NCCN Guidelines for Patients® | Colon Cancer - page 30

NCCN Guidelines for Patients
®
Colon Cancer, Version 1.2014
28
4
Overview of cancer treatments Targeted therapy
Targeted therapy
Targeted therapy is a class of cancer drugs that
is newer than chemotherapy. It stops the action
of molecules that aid the growth of cancer cells.
Targeted therapy is less likely to harm normal cells
than chemotherapy. There are five targeted therapy
drugs used to treat colon cancer:
Bevacizumab
Cancer cells need the food and oxygen in blood to
grow. Thus, cancer cells release VEGF (
v
ascular
e
ndothelial
g
rowth
f
actor). VEGF is a molecule
that binds to cells that form blood vessels. The
binding starts changes within the cells that cause
blood vessels to form and to grow into tumors.
Bevacizumab attaches to VEGF, which stops VEGF
from binding to cells. Cancer cells then don’t receive
the blood they need to live.
Bevacizumab is given by infusion. It takes about
90 minutes to get the first dose and 30 minutes
for later doses. Bevacizumab is always given with
chemotherapy. It is given every two or three weeks
depending on the chemotherapy.
Common side effects of bevacizumab are high blood
pressure, diarrhea, and feeling tired and weak. You
might also have nosebleeds, shortness of breath,
nausea, and vomiting. Rare but serious side effects
include stroke, heart attack, kidney damage, holes in
the intestine, and bleeding within the body.
Cetuximab
EGFR (
e
pidermal
g
rowth
f
actor
r
eceptor) is a surface
receptor. A surface receptor is a protein in the outer
membrane of cells. When molecules outside the cells
attach to EGFRs, changes within the cell occur that
start cell growth.
Some people with colon cancer have abnormal
changes in their gene that controls EGFRs. These
changes cause EGFRs to be overactive, which in turn
causes new cancer cells to form quickly. Cetuximab
treats colon cancer by binding to the ends of EGFRs
that are outside of the cell—like a key into a lock—to
stop cell growth. It also attracts immune cells that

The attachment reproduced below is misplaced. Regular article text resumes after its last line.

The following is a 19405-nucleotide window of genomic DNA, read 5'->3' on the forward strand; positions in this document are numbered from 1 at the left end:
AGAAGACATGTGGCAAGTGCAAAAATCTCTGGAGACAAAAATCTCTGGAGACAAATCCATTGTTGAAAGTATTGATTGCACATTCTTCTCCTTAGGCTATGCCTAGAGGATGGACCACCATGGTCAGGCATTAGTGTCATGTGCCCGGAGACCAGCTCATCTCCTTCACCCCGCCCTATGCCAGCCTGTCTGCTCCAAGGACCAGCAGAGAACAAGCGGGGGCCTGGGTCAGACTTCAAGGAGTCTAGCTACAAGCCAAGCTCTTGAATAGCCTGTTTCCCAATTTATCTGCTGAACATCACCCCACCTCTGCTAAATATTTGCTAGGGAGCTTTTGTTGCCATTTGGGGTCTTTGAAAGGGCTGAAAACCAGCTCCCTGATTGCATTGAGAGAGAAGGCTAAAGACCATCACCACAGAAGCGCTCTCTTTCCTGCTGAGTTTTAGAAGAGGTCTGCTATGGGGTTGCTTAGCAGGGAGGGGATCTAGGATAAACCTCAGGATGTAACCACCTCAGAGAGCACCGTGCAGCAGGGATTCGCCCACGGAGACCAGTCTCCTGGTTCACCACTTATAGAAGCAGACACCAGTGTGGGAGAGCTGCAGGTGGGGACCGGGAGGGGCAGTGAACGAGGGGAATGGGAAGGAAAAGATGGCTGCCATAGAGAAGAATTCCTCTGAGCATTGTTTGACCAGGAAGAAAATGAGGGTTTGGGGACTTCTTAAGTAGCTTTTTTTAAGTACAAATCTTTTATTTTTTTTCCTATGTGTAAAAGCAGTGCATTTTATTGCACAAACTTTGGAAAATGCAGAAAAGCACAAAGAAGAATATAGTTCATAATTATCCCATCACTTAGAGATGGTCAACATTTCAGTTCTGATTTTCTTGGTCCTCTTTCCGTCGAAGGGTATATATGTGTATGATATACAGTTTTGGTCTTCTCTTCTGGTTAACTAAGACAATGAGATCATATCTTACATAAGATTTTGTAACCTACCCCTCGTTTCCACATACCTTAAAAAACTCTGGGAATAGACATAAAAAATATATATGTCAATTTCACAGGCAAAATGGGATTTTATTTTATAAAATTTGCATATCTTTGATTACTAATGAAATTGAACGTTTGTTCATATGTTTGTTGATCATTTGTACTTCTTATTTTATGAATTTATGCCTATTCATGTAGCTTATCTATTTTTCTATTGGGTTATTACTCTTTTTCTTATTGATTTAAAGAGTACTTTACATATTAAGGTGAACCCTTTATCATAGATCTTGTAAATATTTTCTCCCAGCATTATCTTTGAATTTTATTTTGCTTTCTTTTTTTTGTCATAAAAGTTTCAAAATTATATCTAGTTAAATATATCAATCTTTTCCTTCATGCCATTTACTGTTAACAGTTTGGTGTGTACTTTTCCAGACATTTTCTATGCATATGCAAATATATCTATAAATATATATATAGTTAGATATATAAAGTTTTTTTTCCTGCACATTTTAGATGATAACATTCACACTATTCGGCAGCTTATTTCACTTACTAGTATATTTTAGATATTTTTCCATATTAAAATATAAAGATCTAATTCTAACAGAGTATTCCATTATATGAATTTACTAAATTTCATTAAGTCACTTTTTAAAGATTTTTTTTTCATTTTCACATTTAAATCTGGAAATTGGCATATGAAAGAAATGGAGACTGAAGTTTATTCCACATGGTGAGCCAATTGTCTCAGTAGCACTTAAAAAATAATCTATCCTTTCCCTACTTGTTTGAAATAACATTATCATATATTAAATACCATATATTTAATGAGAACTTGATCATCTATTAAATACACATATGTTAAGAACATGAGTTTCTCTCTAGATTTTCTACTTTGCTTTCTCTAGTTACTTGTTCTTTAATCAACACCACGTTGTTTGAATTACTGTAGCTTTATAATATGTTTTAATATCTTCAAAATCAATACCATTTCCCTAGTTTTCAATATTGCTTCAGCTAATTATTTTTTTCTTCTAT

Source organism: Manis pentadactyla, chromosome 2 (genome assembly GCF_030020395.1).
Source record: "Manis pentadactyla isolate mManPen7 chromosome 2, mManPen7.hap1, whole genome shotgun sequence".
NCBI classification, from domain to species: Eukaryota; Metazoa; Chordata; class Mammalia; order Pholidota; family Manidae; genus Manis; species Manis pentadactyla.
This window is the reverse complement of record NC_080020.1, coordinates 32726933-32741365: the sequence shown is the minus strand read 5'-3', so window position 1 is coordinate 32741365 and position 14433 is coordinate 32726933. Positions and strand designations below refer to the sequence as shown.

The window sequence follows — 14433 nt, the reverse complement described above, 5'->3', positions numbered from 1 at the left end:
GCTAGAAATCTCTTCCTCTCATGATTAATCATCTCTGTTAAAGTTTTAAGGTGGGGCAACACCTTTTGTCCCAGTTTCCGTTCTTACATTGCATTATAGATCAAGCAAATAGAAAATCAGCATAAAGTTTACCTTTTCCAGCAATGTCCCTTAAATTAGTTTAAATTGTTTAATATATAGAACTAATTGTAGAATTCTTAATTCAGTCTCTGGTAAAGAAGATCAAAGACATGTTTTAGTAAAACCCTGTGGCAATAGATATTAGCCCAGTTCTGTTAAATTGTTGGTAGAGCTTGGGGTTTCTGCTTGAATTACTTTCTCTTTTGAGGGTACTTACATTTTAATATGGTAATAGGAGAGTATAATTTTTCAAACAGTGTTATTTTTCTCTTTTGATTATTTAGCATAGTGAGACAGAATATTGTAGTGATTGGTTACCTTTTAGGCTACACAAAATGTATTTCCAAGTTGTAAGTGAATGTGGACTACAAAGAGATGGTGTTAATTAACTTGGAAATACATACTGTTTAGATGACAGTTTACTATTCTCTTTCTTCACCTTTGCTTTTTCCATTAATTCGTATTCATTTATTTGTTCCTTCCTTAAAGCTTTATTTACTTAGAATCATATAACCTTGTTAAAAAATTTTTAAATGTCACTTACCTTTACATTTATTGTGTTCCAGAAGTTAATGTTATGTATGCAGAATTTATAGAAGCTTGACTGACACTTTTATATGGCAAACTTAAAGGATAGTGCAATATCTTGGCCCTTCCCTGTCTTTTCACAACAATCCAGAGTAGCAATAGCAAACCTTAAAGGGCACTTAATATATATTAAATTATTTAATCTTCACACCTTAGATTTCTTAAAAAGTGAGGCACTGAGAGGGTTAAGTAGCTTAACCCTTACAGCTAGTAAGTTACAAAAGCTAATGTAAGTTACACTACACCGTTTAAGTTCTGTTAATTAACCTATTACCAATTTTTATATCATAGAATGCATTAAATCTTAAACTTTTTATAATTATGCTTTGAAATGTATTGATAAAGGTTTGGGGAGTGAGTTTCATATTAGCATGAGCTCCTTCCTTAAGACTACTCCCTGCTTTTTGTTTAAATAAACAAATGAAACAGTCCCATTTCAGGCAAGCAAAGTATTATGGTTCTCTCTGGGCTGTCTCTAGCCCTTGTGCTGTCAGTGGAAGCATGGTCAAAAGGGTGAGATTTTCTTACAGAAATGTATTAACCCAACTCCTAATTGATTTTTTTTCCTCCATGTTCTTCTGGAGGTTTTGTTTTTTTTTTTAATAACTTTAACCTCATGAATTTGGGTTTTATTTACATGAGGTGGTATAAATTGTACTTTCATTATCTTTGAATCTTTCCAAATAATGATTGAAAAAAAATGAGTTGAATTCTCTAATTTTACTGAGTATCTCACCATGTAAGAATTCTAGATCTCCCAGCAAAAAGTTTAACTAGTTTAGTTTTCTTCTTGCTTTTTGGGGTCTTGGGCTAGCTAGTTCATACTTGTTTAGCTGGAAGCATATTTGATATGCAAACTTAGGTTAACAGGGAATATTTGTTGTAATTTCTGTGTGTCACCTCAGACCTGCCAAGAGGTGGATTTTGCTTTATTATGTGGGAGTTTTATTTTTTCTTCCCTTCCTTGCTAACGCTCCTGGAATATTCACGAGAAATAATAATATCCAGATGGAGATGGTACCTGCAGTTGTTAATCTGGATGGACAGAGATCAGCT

help to kill the cancer cells.
Cetuximab is given by IV (
i
ntra
v
enous) infusion,
usually once a week or every other week. It may take
2 hours to receive the first dose, but later doses will
take only 1 hour. Cetuximab may be given with or
without chemotherapy.
Some people have an infusion reaction to cetuximab.
Symptoms of a reaction include chills and fever. If you
have a reaction, you will be given cetuximab more
slowly.
Besides a reaction, common side effects of cetuximab
include an acne-like rash, infections, mouth sores,
and feeling tired and weak. Other possible side
effects are nausea, diarrhea, trouble sleeping, and
swelling of feet. Rare but serious side effects include
heart, lung, eye, or kidney damage.
Panitumumab
Panitumumab works much like cetuximab by targeting
EGFRs and attracting immune cells. It is given by
IV infusion over 1 hour every other week. It may be
given with or without chemotherapy.
Panitumumab rarely causes infusional reactions.
Common side effects include skin rash, diarrhea,
feeling tired, and constipation. Rare but serious side
effects include lung and eye damage and blood clots
in the lungs.
Regorafenib
Regorafenib attaches to surface receptors within cells
that form blood vessels. This may stop new blood
vessels from forming so that cancer cells don’t get the
blood supply they need. Regorafenib may also attach
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